Loving your blog – thankyou!!

take care
Alison

Good luck next week, are you blogging too? Let me know how you get on. If you read back that far, be prepared for some unsettled times even if it is working well, as your joints deflame and settle down. It was weird, but I never really minded, I could tell it was a change for the better!

The theory goes that when you develop something like leaky gut/candidiasis, it can snowball from there and where you weren’t previously intolerant to anything, you can add new intolerances with increasing speed. Eating dubiously manufactured/processed or non-organic food then overloads you even more & your body has too much to fight against. Sugar & MSG mess with your body and mind.

There’s a useful book called Nourishing Traditions that tries to take everything back to basics food-wise (not so good on the meat free side which is why I haven’t looked at it for a few years).
But the gist is that we’re eating so many things in our food that aren’t natural, it all has a cumulative effect. Cut out the baddies and eat freshly prepared “real” ingredients and you’ve won a good part of the battle.
Another friend suggested not buying any preprepared food listing more than 5 ingredients….that’s very tricky nowadays.

On the plus side, stick with the life change & you can’t go back to eating some of the food you’d probably have called “delicious” previously, as you can start to taste the chemical flavourings etc.

Soy is growing in “popularity” as something to be intolerant to. It’s generally the soy protein isolate, I believe, rather than the fermented soy.

Am sighing as I know I need to do this – my joints are giving me minor aches again – nothing as debilitating as yours F, but enough for me to know I’ve been misbehaving food wise.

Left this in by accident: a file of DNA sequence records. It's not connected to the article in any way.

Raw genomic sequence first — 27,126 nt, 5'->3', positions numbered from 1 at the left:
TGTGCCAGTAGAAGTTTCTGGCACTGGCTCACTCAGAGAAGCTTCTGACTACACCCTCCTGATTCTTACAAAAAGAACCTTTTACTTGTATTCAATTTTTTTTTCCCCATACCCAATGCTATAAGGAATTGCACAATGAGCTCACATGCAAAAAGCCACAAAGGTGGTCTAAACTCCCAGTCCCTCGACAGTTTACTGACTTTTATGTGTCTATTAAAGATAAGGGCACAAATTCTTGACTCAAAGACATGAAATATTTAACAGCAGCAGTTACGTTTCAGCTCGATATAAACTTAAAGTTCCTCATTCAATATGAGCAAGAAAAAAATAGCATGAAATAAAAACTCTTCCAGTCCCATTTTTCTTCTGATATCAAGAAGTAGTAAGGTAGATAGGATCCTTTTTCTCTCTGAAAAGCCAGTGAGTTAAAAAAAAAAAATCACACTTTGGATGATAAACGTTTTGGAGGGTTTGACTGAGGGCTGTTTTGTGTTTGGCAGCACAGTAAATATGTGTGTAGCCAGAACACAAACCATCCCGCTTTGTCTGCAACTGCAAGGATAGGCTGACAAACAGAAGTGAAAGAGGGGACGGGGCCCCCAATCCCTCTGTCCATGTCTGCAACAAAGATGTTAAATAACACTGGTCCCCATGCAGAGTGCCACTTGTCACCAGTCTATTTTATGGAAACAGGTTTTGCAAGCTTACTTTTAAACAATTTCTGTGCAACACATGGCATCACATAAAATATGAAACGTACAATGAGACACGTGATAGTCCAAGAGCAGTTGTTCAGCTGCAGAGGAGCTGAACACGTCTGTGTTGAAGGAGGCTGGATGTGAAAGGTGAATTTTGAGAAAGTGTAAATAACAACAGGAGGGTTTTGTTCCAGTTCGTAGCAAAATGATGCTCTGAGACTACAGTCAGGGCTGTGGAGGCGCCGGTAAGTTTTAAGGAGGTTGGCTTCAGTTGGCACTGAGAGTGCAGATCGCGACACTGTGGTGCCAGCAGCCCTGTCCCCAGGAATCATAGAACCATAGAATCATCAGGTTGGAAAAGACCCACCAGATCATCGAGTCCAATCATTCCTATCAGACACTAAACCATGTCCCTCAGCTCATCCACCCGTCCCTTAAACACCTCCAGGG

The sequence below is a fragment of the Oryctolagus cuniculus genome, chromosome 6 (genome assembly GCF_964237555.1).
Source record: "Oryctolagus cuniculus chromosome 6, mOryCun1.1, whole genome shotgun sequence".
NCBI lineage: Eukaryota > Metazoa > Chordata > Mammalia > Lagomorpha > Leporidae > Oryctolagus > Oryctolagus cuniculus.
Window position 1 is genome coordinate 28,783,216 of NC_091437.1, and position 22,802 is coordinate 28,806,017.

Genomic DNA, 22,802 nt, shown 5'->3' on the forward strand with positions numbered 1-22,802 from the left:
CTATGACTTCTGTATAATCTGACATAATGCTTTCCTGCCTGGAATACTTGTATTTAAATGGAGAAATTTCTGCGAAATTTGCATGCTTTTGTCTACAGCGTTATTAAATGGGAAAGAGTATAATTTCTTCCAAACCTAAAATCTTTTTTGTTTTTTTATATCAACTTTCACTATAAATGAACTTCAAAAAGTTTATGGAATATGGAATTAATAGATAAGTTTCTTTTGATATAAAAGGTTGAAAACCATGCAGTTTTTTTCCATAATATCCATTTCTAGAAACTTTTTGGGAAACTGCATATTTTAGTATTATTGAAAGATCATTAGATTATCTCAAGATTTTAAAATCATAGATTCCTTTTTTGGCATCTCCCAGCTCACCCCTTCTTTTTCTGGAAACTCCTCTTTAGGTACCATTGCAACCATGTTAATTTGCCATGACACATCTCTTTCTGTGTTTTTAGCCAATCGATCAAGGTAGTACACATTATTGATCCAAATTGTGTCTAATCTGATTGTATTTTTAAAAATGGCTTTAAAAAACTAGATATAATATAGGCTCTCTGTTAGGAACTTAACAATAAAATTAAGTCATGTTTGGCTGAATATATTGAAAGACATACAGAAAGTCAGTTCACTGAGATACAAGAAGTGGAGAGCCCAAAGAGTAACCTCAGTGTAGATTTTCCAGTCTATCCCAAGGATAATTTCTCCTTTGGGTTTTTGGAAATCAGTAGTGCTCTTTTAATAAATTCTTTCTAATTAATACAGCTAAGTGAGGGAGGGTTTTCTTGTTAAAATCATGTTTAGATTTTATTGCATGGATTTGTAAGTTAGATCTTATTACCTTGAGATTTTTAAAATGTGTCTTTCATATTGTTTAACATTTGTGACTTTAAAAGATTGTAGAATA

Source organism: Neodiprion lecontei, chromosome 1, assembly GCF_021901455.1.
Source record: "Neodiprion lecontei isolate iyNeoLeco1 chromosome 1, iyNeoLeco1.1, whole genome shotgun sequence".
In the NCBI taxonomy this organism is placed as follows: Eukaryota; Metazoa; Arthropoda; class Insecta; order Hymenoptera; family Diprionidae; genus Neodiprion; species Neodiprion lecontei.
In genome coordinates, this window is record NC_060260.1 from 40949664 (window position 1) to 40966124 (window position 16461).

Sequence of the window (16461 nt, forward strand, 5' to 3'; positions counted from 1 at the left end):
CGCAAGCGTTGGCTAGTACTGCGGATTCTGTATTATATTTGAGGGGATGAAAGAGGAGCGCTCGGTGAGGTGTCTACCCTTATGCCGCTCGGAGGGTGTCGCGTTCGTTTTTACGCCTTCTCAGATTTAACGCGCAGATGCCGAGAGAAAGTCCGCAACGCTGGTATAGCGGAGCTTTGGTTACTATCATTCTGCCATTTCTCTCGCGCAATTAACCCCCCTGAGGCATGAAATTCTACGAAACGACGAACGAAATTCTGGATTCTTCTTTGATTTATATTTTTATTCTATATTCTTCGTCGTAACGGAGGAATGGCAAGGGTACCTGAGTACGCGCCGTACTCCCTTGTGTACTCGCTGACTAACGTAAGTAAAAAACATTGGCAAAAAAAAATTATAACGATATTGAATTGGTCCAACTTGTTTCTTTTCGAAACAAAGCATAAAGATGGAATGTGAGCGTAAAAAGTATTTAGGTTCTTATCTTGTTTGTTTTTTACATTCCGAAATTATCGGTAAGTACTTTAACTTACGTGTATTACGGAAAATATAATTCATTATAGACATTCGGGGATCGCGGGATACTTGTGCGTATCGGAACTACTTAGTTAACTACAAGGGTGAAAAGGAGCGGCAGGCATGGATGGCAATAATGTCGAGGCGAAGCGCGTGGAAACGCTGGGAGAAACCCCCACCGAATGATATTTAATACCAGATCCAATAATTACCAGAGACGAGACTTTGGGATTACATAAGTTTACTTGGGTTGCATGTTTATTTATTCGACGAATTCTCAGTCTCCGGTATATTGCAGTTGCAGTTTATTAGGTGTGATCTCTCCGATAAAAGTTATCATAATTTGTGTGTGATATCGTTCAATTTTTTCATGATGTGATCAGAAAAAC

ah well, it was christman C and you and yours had enough to cope with, of course the food went funny. My New Year starts now, with my b’day today. Yours starts with the sledding?

Gosh, can you be intolerant to soy? Oh please let this not happent o me ever! I have just bought some lactose free milk from the supermarket, I wonder if this qualifies as the kind of dairy free I’m supposed to be doing?

Laurie, I’m so sorry to hear of your diagnosis. Wishing you the best of luck tackling it. Now I’m just off to read your blog! Best, slightly hungry all the time me.

Glad you liked the writing link on my blog. Hope you get past the “hungry all the time feeling.” Right now I’m not so hungry, but craving comfort food, mainly Toblerone bars to make myself feel better…aahhh chocolate, love it! 🙂

I don’t know about “intolerant” but soy is definitely something that people can be allergic to 😦

I have to take a look at my diet. I eat relatively well, but could improve, and like you, at the start of this all, I’ve been eating more like crap than usual. (I was just diagnosed two weeks ago.) I already don’t eat meat at home, but giving up dairy will be supertough for me. I love my cocoa in the morning (albeit with steel-cut oats, berries + almonds!), and yogurt. My main goal will be to fit in more veggies and fruit than I am currently and stop being so lazy about that, which is really what it comes down to for me.
Good luck with your efforts!
Laurie

It’s good to hear that you’ve found something that might help allieviate your symptoms. If you tolerate soy, there are some dairy-free pudding/milkshake options. I hope your flare ends soon.